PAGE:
Is it fair to call “brand journalism” journalism?

October 29, 2015

How much does a source matter? Do we care if we get our daily dose of Internet memes and animals pictures from the Post or Purina? The clicks say no.

A cover story in a past issue of the Columbia Journalism Review (CJR) delves into the modern and mysterious beast of “content marketing” and its role in the media and continues to be discussed by us here at Resource Media today.

To some extent, journalism and the media have always relied on corporate sponsorship via advertisement, but now corporations are skipping that step altogether and producing their own content called content marketing or brand journalism.

Sometimes companies sponsor “native advertisements,” or articles designed to blend in with the rest of a publication while promoting their product. Yet increasingly, it seems like content marketing does not directly relate to a product or its benefits. Companies are beginning to create anything readers will consume, from advice sites and recipes to original comedy Hulu series and celebrity interviews.

The CJR cover story focuses on the case of Purina pet food, whose pet nutrition Facebook page has more followers than the local newspaper. Through their daily updates and advice, Purina aims to create a brand that is more than a marketer, but a trusted expert, a fun resource, and a friend.

Brand journalism revolves around the idea that our social media feeds are modern homepages for all we want to know about life. As people spend more time on Facebook than at the kitchen counter with The Times, media morphs to grasp our ever-shifting attention. Instead of traditional advertisements, companies try to create corporate content that we’ll want to share with friends on these ever-influential peer-to-peer feeds.

Every time we click or share this company-content we tell the media sphere that strict journalism isn’t wanted or needed. We’re saying that whoever produces the best content gets our attention, even if that source has an agenda. It doesn’t seem to be a matter of whether or not companies have “duped” readers into thinking they’re getting real journalism, because even when content-marketing is clearly labeled the public doesn’t seem to care.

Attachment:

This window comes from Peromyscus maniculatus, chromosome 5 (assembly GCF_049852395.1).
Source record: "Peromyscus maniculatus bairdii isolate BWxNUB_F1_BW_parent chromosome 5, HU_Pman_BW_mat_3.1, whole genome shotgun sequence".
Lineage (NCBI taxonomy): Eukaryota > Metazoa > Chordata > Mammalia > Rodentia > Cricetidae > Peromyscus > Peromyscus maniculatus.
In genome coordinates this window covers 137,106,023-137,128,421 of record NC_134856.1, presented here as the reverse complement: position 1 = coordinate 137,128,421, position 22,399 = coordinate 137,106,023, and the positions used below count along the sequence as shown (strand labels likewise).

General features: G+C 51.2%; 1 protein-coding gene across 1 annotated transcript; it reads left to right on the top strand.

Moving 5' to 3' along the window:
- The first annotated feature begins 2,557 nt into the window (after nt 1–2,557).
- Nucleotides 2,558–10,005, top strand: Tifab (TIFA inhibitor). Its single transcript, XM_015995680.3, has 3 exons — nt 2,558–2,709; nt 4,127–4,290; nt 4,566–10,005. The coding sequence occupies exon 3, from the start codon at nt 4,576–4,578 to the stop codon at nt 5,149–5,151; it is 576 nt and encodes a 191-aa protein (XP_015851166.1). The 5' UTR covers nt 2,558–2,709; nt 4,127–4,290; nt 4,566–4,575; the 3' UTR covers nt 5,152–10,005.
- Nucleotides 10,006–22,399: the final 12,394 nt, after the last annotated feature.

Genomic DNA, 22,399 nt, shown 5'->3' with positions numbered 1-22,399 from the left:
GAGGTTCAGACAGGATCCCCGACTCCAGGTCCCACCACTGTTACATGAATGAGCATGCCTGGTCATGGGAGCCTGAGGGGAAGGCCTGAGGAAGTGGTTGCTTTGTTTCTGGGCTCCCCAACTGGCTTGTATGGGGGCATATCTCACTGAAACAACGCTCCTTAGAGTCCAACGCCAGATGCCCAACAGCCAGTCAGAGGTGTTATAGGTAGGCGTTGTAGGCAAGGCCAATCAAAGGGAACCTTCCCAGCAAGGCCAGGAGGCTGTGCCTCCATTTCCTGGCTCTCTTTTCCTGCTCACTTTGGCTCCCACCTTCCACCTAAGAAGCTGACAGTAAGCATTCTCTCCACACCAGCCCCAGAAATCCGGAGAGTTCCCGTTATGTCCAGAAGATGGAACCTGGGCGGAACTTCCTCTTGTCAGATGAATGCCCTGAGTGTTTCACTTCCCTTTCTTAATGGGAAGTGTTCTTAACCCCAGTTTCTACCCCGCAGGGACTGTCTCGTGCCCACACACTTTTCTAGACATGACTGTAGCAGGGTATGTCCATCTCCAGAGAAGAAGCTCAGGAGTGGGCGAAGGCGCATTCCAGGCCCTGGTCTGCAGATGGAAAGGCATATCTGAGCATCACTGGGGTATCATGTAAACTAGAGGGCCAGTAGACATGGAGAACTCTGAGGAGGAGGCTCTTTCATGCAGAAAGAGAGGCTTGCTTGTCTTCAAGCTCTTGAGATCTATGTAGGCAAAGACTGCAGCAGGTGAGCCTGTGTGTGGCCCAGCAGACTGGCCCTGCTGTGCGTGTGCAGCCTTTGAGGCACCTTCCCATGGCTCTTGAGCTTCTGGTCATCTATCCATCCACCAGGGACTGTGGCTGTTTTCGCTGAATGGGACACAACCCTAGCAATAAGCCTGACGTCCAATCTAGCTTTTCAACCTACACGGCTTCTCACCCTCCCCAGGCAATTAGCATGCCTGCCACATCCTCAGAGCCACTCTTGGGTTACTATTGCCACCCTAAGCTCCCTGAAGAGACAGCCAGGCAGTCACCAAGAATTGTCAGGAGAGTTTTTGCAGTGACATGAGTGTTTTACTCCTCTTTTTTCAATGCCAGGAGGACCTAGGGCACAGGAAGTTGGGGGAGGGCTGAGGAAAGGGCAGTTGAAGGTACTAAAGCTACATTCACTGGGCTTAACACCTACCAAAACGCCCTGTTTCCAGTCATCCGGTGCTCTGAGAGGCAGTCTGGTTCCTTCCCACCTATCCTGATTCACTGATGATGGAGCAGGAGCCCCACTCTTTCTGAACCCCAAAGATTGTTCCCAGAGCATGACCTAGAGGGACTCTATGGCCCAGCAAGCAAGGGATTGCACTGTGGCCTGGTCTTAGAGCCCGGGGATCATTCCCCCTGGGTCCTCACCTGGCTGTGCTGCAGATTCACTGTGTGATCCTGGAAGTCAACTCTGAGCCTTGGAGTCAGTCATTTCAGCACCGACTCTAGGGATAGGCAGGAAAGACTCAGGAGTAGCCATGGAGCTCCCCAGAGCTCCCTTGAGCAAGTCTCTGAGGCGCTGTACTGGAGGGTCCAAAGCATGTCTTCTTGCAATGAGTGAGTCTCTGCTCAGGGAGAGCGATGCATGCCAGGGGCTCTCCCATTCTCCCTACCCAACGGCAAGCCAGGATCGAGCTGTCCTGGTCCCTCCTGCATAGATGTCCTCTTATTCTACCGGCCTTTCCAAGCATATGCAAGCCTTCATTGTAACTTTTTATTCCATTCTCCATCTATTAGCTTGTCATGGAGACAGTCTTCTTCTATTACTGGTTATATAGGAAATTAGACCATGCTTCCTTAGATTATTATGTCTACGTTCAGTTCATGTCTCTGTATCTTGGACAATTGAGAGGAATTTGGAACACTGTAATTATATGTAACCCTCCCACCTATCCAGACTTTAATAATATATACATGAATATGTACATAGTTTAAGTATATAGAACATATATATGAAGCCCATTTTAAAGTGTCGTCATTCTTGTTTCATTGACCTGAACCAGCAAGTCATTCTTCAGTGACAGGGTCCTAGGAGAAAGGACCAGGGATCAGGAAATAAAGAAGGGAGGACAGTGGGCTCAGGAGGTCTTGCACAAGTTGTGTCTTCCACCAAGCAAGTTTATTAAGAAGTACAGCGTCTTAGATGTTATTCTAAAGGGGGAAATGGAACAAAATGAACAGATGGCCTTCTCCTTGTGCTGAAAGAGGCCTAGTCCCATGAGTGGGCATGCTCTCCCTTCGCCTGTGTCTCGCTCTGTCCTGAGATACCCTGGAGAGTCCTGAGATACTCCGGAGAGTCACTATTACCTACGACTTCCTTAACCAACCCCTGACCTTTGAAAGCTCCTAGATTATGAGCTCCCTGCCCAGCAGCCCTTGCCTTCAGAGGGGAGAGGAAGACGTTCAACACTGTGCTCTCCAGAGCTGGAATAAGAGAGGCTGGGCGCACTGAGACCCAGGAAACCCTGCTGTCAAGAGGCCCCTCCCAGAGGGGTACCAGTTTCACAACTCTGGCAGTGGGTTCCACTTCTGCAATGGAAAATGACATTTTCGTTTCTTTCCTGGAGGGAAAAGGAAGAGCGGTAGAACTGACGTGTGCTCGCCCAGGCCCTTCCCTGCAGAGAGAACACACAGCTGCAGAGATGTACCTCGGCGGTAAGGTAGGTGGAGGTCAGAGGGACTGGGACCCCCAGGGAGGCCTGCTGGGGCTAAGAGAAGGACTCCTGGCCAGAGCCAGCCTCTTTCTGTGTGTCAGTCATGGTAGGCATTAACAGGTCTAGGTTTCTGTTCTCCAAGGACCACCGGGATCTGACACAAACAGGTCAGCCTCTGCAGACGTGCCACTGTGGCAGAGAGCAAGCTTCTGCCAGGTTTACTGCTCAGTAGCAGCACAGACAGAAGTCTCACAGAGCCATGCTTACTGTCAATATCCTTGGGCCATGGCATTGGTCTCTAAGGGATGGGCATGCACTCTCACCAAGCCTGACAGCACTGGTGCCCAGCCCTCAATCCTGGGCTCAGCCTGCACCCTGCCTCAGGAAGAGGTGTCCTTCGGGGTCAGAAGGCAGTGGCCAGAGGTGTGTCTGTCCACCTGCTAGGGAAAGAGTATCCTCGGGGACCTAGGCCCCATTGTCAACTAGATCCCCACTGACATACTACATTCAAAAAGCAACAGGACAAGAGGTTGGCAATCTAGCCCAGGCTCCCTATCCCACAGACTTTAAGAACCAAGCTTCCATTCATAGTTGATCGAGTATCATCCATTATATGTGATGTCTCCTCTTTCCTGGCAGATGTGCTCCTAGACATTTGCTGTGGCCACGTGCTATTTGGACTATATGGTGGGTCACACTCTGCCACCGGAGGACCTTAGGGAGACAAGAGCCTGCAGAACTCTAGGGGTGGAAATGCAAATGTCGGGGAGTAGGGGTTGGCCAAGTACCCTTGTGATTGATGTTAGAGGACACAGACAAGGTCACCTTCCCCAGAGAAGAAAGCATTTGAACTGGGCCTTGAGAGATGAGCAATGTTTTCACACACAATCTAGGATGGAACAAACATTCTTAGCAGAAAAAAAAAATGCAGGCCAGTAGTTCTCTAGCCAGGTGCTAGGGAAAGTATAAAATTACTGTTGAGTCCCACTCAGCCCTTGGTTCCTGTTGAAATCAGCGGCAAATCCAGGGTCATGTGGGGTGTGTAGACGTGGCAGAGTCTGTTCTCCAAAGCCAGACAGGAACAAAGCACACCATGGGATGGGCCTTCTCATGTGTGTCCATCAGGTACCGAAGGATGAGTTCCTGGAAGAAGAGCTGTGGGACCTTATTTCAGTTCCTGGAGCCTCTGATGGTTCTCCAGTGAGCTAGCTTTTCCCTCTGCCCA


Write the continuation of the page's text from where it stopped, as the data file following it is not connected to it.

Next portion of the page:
CJR poses the big question: should we? On a gut level I want to say, of course. Traditional journalism is essential for democracy. Reporters of impartial information are key creators of transparency and knowledge, which informs public opinion and power that eventually shapes the nation.

Corporation-driven media is emphatically not impartial, and though it may be created to look like journalism it lacks traditional journalistic standards. By definition, any form of marketing is an attempt to sell or promote a product or service. So even if the “content” in “content marketing” is similar to journalism, the “marketing” motive is opposite.

But websites like the “Richmond Standard” would like you to believe otherwise. This self-proclaimed “community-driven news” site has articles about local news and issues, but it is run by Chevron, the largest employer in Richmond, California.